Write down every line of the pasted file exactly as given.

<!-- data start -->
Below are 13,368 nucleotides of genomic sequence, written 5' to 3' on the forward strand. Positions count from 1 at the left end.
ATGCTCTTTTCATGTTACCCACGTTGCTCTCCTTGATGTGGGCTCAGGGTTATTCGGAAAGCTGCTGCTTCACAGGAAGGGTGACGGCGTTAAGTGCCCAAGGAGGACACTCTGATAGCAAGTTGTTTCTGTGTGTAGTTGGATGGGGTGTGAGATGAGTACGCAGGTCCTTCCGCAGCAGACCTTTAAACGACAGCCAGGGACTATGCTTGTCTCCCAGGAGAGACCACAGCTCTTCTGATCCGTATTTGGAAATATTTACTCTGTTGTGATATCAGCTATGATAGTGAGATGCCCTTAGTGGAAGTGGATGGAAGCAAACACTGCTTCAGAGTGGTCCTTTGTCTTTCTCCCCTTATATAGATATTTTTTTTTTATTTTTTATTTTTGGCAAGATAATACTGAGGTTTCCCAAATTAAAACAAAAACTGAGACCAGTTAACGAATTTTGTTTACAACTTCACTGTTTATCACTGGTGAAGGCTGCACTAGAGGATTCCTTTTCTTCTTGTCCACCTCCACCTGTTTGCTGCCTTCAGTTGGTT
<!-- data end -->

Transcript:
Below are 13,368 nucleotides of genomic sequence, written 5' to 3' on the forward strand. Positions count from 1 at the left end.
ATGCTCTTTTCATGTTACCCACGTTGCTCTCCTTGATGTGGGCTCAGGGTTATTCGGAAAGCTGCTGCTTCACAGGAAGGGTGACGGCGTTAAGTGCCCAAGGAGGACACTCTGATAGCAAGTTGTTTCTGTGTGTAGTTGGATGGGGTGTGAGATGAGTACGCAGGTCCTTCCGCAGCAGACCTTTAAACGACAGCCAGGGACTATGCTTGTCTCCCAGGAGAGACCACAGCTCTTCTGATCCGTATTTGGAAATATTTACTCTGTTGTGATATCAGCTATGATAGTGAGATGCCCTTAGTGGAAGTGGATGGAAGCAAACACTGCTTCAGAGTGGTCCTTTGTCTTTCTCCCCTTATATAGATATTTTTTTTTTATTTTTTATTTTTGGCAAGATAATACTGAGGTTTCCCAAATTAAAACAAAAACTGAGACCAGTTAACGAATTTTGTTTACAACTTCACTGTTTATCACTGGTGAAGGCTGCACTAGAGGATTCCTTTTCTTCTTGTCCACCTCCACCTGTTTGCTGCCTTCAGTTGGTT